Last modified on 14 February 2010, at 03:05

Getting Started as an Entrepreneur/Team/Profile: Choosing Team Players

Choosing team players over superstars: SolemteXEdit

As Owen Boyd grew his business, he picked the most impressive résumés from the pile to build his management team.

This, he says, was his biggest mistake.

“I wish I had known at the time how important building a team was rather than building a company,” said Boyd. “I hired everyone based on their resume rather than how they would fit together.”

Boyd’s hiring strategy gave him a very intelligent group of people, each with their own big ego. The ability to work well together is critical for a small start-up team, and Boyd found that all the egotism stifled collaboration, prompted managers to exaggerate their progress, and caused them to make the same mistakes again and again.

Boyd now knows that mutual respect, honesty, and the ability to learn from mistakes are crucial traits for a team. It took five years and a complete staff turnover for Boyd to find the right people, but the current staff has been in place for three years and the company has doubled revenues each year.

Boyd thought of the idea for SolmeteX, which develops and manufactures specialized technology for the safe and economic removal of heavy metal contaminants, while he was working with his father in power plant development. He noticed that industrial water treatment systems, like those in power plants, used 100 year old technology. He had recently read an article about a new technology for drug separations and believed that its principles could be applied to modernize water purification.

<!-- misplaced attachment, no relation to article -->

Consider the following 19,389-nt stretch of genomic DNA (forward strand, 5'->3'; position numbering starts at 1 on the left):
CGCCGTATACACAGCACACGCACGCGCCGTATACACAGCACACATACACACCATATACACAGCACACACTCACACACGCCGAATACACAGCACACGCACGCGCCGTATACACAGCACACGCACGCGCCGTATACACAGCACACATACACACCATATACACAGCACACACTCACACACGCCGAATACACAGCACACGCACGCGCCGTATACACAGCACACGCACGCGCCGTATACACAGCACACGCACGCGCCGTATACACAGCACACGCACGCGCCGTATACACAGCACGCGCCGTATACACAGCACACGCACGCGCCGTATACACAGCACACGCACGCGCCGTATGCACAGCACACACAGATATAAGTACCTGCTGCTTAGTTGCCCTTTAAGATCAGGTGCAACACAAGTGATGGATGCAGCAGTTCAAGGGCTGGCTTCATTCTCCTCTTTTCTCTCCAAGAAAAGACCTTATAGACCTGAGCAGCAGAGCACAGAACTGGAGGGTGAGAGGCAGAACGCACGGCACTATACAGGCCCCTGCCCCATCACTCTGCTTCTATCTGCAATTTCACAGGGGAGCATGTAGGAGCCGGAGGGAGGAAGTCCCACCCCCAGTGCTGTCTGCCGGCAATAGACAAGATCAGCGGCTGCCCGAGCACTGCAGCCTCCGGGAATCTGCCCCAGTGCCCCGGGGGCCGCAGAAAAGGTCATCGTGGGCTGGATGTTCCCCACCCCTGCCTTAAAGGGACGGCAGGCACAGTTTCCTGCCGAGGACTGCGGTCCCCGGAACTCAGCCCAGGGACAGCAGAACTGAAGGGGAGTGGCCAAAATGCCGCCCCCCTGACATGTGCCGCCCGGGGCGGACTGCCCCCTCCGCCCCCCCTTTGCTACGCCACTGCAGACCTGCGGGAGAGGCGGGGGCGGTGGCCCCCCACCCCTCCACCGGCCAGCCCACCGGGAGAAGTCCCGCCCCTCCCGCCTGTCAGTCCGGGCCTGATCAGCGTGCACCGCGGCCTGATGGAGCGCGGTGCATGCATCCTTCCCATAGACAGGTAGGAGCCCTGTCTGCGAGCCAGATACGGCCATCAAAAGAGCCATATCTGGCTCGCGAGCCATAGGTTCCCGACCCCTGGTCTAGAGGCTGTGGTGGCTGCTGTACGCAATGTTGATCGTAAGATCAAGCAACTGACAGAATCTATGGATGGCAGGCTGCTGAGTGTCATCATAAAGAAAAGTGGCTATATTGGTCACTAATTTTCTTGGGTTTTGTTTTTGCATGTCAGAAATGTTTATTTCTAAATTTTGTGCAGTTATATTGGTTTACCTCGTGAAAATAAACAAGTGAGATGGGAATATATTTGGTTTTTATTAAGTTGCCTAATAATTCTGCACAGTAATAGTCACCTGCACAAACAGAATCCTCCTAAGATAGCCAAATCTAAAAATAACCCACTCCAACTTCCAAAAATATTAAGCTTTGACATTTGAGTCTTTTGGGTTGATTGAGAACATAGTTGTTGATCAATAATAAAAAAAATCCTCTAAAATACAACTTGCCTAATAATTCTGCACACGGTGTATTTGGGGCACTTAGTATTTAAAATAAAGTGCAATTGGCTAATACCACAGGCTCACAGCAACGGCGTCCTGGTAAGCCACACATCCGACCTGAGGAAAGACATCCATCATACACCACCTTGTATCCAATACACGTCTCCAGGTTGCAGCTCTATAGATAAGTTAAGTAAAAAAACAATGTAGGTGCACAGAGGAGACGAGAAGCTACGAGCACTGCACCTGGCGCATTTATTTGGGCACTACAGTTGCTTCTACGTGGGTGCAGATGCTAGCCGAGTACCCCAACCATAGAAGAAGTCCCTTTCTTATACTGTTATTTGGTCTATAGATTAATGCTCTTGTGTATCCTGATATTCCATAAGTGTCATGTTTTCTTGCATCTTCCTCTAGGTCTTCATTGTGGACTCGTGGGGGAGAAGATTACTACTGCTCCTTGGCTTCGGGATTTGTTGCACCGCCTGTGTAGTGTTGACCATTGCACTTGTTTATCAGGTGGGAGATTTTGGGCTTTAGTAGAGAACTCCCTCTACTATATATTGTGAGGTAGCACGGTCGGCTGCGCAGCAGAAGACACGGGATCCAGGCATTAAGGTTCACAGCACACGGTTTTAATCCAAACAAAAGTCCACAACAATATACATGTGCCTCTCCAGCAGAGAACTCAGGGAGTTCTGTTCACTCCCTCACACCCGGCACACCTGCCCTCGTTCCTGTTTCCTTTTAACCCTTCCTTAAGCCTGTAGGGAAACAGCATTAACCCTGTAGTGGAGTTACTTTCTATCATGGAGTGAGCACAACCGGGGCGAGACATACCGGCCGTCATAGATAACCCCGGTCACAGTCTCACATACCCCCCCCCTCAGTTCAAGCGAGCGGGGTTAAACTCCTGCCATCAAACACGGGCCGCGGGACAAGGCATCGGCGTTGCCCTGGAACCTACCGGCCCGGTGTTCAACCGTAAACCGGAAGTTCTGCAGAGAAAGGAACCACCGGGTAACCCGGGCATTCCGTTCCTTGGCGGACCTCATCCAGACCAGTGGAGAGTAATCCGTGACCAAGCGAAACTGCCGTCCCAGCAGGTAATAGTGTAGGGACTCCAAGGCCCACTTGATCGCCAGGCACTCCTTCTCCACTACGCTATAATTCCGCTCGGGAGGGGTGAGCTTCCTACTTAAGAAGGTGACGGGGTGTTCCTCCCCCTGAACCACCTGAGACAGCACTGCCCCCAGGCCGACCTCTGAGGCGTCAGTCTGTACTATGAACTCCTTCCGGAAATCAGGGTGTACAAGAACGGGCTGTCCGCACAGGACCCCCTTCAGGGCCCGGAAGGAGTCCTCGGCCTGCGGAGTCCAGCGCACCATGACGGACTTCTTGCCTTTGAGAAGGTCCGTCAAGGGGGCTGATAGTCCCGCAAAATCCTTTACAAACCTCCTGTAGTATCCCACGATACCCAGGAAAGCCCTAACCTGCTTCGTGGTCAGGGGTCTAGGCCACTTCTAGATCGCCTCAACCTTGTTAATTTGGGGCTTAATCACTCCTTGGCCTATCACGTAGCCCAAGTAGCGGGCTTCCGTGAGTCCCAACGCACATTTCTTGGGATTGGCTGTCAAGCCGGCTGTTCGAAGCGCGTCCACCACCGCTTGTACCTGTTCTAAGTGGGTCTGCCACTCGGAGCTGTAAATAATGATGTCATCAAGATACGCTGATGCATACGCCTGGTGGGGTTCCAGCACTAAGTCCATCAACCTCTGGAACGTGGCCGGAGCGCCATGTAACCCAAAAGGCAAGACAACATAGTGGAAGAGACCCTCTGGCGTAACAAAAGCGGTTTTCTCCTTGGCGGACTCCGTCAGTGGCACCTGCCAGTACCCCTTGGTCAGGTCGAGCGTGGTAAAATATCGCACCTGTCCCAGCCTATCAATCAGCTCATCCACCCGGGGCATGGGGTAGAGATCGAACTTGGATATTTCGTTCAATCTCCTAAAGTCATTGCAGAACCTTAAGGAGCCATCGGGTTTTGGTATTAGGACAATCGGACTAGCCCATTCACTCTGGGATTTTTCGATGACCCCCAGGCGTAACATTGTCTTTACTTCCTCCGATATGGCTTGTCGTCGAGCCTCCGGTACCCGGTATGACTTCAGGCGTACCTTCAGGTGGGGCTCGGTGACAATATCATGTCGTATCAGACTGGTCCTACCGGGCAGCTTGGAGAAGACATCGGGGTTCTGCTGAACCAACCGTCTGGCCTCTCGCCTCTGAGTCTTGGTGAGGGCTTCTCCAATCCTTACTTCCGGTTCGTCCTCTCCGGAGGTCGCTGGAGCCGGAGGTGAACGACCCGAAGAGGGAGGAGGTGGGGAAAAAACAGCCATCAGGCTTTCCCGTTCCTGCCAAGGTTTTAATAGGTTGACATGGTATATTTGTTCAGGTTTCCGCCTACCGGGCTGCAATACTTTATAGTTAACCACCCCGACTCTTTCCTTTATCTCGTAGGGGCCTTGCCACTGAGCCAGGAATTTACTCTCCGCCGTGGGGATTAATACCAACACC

Beginning with money from family and friends, Boyd rented a basement and began to test chemical separation techniques. He warned his funders that they had little chance of getting their money back. After the early stage, he wrote a business plan and secured venture capital money to continue. Although using venture capital meant ceding some power (as Boyd explains, no matter how much stock share they have, “they have the cash, which means they have control”) he became more comfortable with them over time, realizing that they were also relying on him.

His initial strategy was to market the chemical separation technology for large projects. Holding lunches at engineering firms brought in sales, but not profits. Boyd notes that to succeed in unprofitable times, “you have to have the idea that you will be successful and understand why you are not making money.”

Boyd responded by shifting his focus to smaller applications in markets with dominant distributors, including a device he developed to trap mercury during dental procedures. The large dental supply distributors pushed SolmeteX products to dentists. Demand was mostly driven by regulatory standards for pollutants, so SolmeteX concentrates on educating regulators about the need for and availability of better technology. In regulated markets, SolmeteX has achieved 50-70% of the market share.

This will be the first profitable year for SolmeteX, a feat that can be enjoyed by the current management of the company. Now that the egos are gone, SolmeteX has a team that feels like a family and demonstrates mutual respect. Boyd says “people really have to enjoy what they are doing. It’s like sports: they want to be on a winning team.”

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